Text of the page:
The complete guide to Cape Town
Our first trip to South Africa blew us away and exceeded all expectations. Dominated by the iconic Table Mountain, which serves as a backdrop everywhere in the city, Cape Town is a mish-mash of cultures. We spent 4 days here exploring the area.
Cape Town is rather spread out with many things to do around the cape and beyond, we decided to rent a car for our trip from Avis and collected from the airport it cost us £10 a day.
Gas stations accept both cash and credit, but not all. There will be a sign outside telling you if they accept credit or not, but it’s a good idea to always have some cash on you just in case. You will also need small change for tolls on major roads.
Uber is one of the best ways to get around Cape Town. The distances between most of the top attractions are short, making it a cost-effective option for your trip. You can also request a ride from Cape Town International Airport by using the free WiFi.
Another affordable way to get around the city is with the My CitiBus service. You can buy a transport code from one of the stations and top it up as you go. There is a free app that you can download that lists the timetables for each stop, fares and a route planner.
One of my favorite experiences in Cape Town was spending the day at Kirstenbosch gardens. It’s the first indigenous botanical garden in the world. Kirstenbosch offers visitors a chance to explore the fynbos and various floral kingdoms found across the African continent. It was one of our best outings and provided a welcome escape from the city.
entry: 75 rand each which is about £4
The main attraction, Table Mountain was something I was looking forward too the most. unfortunately the clouds were not playing ball. The Table Mountain aerial cableway has been ferrying passengers to the top of Table Mountain for almost 90 years, and with its 360* rotating floor and epic views its definitely worth taking the ride. Tickets cost 360 rand return per adult which is £19.40 which is quite expensive when you travel to top and see nothing but clouds. We bought our tickets online when it was sunny not a cloud in sight. Unfortunately we stood in a huge line waiting for a cable car for over a hour and in that time the clouds rolled in. I personally felt like they should shut if clouds block views as a total waste of money.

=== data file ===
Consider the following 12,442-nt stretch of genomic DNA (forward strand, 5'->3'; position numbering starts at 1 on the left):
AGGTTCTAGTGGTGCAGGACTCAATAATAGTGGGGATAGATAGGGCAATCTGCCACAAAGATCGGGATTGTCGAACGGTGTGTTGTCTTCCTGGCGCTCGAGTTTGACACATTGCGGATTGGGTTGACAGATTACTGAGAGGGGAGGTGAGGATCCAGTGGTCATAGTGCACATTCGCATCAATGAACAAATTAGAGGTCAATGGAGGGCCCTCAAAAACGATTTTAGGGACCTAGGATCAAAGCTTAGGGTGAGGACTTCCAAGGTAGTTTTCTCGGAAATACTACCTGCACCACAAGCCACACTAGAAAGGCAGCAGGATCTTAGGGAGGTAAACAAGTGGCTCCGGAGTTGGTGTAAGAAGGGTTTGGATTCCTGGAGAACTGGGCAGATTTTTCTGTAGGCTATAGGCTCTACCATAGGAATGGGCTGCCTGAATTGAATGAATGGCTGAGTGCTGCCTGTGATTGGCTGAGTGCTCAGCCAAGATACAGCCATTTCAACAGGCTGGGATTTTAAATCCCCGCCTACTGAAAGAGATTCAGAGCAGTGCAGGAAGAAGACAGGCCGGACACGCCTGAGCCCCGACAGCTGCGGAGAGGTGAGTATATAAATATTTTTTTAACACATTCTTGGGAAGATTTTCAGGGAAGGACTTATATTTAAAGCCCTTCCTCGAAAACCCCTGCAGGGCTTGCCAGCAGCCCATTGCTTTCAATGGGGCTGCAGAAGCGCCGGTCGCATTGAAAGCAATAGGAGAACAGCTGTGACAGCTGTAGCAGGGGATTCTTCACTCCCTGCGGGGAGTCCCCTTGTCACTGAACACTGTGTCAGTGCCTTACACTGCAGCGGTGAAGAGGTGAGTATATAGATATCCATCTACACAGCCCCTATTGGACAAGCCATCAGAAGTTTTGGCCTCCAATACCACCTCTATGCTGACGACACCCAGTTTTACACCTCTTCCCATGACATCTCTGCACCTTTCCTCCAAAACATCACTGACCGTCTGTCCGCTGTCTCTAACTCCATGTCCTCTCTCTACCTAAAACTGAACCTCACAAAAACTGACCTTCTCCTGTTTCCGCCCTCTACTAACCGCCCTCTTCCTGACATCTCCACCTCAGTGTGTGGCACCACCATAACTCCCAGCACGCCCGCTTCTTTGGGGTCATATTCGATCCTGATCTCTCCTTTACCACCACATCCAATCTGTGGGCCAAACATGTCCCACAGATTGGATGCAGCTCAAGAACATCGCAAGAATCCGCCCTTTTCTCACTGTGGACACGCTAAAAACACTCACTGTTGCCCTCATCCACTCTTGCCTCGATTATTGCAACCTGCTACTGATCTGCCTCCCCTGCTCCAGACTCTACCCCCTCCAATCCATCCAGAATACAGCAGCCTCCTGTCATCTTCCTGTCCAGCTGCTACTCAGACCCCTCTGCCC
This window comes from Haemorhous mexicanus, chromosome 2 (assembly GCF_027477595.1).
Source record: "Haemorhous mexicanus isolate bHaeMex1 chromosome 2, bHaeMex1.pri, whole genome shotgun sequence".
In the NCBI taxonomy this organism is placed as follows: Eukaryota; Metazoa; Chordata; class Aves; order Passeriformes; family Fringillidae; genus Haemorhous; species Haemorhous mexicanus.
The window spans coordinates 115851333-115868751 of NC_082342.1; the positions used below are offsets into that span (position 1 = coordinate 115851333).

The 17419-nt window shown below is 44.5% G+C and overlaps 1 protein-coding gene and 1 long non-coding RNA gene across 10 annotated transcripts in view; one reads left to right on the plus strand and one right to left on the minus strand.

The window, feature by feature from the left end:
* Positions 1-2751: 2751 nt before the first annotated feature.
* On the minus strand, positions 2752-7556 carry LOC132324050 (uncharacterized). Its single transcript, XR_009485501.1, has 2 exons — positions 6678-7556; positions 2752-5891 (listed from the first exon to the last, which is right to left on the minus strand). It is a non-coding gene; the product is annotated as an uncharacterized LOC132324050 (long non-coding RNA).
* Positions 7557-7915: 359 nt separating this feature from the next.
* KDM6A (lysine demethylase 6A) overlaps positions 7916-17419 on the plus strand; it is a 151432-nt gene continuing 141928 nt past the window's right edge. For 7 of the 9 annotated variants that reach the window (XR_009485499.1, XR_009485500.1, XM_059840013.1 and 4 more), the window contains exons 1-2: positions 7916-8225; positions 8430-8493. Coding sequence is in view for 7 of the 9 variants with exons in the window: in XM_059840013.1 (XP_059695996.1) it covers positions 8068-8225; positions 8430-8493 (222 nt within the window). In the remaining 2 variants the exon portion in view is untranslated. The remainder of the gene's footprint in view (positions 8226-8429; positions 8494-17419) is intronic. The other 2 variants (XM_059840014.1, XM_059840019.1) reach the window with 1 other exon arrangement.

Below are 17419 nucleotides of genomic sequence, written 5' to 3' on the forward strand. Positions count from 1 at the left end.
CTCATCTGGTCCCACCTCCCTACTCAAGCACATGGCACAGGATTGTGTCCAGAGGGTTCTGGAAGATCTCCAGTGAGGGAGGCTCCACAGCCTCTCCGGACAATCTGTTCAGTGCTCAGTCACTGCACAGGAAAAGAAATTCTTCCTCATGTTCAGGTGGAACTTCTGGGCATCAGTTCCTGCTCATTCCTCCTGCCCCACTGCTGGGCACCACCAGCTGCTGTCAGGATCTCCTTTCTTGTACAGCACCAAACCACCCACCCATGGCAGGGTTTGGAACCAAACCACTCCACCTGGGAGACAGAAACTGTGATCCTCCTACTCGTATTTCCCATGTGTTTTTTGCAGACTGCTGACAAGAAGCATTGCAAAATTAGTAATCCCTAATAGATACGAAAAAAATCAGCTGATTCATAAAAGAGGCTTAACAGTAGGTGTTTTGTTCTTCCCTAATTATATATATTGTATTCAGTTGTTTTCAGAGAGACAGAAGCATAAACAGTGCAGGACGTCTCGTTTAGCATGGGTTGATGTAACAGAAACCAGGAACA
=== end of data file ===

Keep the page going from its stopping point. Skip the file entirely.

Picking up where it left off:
Hike lions head
Lion’s Head is one of the most popular hikes in Cape town it takes around 45 minutes to reach the top, From the summit you’ll get beautiful views of the city bowl, the Twelve Apostles, Table Mountain and the ocean below.
V&A Waterfront, is South Africa’s most-visited destination. This is hardly surprising when you think about how much it has to offer!
While it is still technically a working harbour – you’ll no doubt catch a glimpse of fishing boats and container ships – the V&A Waterfront is more frequently thought of as a shopping destination, divided up into five shopping districts: Victoria Wharf, the Watershed, The Alfred Mall and Pierhead, The Clock Tower, and Breakwater Point. With more than 450 stores, you’ll find everything from local designers to big international brands. For crafts and local talent, make sure you pop into the Watershed. Take a ride on the giant observation wheel is a must when visiting Cape Town for the first time. From the safety of enclosed air-conditioned cabins, the 15-minute long ride provides fantastic 360-degree views of the city and harbor. V&A Waterfront has a great selection of fine dining restaurants, delis, cafes and casual dining eateries for all budgets.
Bo-Kaap colourful streets
The Bo-Kaap neighborhood dates back to the 1760s when numerous houses were built and leased to slaves. When slavery ended, the slaves were allowed to buy the properties, and they painted them bright colors in celebration of their freedom.
Muizenberg is a small town outside Cape Town and one of South Africa’s best kept secrets. Mostly known for its insta famous colourful beach huts. A largely untapped tourist spot, it’s hard to believe Muizenberg is best known for being one of the most popular beaches with one of the most active surfing communities in South Africa.
A magical place that was high on my bucket list, To see a waddling penguin in real life is such a treat! These beautiful and remarkable birds attract thousands of visitors to their famous home each year, Boulders Beach. There’s 2 entrances we took the walk way past the main ticket entrance along the top past the penguins nesting boxes. We entered the beach where we were not prepared for what met us. You had to squeeze between the giant boulders, climb up and over them which was no easy task especially in flip flops, too actually reach the beach where you can sit with the penguins. Once on the beach it was lovely and quiet.
Entry fee 152 rand which is £8.25